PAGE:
Smarten up those pipes

John C Tanner
11 Mar 2010

The chief attraction of SDPs now, according to Kristofer Kimbler, senior analyst and executive editor for the Moriana Group, is their ability to serve as a common horizontal platform stretching across vertical service silos, which means a shared management platform for different services, which in turn means lower management costs and faster service rollouts.

Moreover, SDPs also promise to enable operators to leverage assets they already have to make their pipes "smarter:" rich subscriber profile data, universal authentication mechanisms (i.e. SIM cards) and advanced billing and charging mechanisms, as well as the network itself.

But the real payoff, Kimbler adds, is the capability of SDPs to enable third-party businesses to tap into those network assets.

"Using SDP as a B2B-enabling platform could possibly empower service providers to truly capitalize on their unique and expansive knowledge of their customers, if they can cut through the hype and figure out what is really out there and what is best for their situation," Kimbler said in a recent TM Forum report on SDPs.

For proof points, one need look no further than the big brands of the Web 2.0 era: Google, Amazon, Skype and Facebook, all of whom owe their success in no small part to adopting business models that attract third parties and support best-of-breed IT infrastructure, Kimbler says.

"Amazon did not take a walled-garden approach; it was not afraid to open the door to competitors, not even high-street brand competitors," Kimbler says. "Rather than approach other stakeholders as potential 'free-loaders' taking free rides on their networks, CSPs have an opportunity to generate revenue from third parties anxious to leverage CSP strengths - namely the close relationships with customers, and a wealth of data about customer preferences, location and habits," as well as OSS/BSS processes such as fulfillment, assurance, real-time charging and billing.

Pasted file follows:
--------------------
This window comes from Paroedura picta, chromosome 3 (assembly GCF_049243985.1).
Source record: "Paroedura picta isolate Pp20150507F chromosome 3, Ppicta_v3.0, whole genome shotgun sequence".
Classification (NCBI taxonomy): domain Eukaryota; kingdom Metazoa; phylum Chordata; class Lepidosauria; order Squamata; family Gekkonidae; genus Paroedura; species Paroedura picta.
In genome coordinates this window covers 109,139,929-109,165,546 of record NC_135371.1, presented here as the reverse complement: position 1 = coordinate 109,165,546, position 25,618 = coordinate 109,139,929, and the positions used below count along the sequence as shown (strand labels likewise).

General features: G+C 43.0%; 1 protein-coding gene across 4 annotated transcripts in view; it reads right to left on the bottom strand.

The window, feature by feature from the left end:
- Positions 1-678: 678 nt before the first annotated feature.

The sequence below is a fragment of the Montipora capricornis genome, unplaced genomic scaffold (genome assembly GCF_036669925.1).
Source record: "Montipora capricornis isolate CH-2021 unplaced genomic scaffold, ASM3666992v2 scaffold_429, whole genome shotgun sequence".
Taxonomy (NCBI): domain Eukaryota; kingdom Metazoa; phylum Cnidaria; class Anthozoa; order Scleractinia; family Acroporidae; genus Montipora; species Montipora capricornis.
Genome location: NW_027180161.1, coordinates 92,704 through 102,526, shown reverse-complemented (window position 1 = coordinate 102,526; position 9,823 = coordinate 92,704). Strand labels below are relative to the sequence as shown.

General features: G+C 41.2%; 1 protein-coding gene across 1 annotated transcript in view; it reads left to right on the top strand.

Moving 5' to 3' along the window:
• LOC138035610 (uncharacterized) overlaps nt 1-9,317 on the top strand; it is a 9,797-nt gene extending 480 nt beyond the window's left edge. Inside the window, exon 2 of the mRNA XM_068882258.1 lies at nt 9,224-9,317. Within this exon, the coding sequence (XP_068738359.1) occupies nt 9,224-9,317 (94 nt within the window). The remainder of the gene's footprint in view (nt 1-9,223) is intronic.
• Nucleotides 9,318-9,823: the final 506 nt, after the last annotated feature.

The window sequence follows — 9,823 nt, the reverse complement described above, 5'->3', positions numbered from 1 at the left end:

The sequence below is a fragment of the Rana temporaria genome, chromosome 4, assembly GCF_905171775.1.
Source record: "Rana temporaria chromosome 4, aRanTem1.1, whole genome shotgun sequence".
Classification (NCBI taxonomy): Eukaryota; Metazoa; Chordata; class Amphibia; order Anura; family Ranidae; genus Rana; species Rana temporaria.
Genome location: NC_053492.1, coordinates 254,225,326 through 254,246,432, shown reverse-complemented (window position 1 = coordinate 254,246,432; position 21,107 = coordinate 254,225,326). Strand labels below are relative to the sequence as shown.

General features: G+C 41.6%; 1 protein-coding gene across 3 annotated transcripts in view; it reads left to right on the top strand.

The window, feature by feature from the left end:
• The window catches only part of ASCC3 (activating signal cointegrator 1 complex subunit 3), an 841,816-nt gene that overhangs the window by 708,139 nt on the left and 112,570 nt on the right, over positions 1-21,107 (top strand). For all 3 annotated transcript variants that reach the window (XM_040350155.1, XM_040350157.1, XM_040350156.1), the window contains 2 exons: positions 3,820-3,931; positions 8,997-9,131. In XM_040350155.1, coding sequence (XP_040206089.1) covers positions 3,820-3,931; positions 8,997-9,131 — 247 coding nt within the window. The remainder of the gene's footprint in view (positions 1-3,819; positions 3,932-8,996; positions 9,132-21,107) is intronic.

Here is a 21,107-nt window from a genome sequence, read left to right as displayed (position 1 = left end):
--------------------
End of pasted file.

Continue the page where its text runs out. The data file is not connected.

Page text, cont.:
Operators are already getting the message, says Holmala of NSN. "Our customers are mainly using SDP to enable a third-party ecosystem. No telco can do everything by itself, so they're industrializing the process of introducing those services. They've just needed the tools to enable that."

Apps hype

Kimbler (via the TM Forum) lists a number of service opportunities for operators that get their SDP strategy right, from revitalizing core voice services (think real-time charging for prepaid and apps with a click-to-teleconference feature, for example) to real-time data for mobile ads, context-aware data for location-based services and m-commerce, to include mobile banking and remittance services.

At the moment, the biggest hype is centered around app stores. Cellcos have wanted a piece of the app store action for awhile now, and a number of them have already launched them, including China Mobile, Telstra, Maxis, Vodafone and Verizon Wireless, among others.


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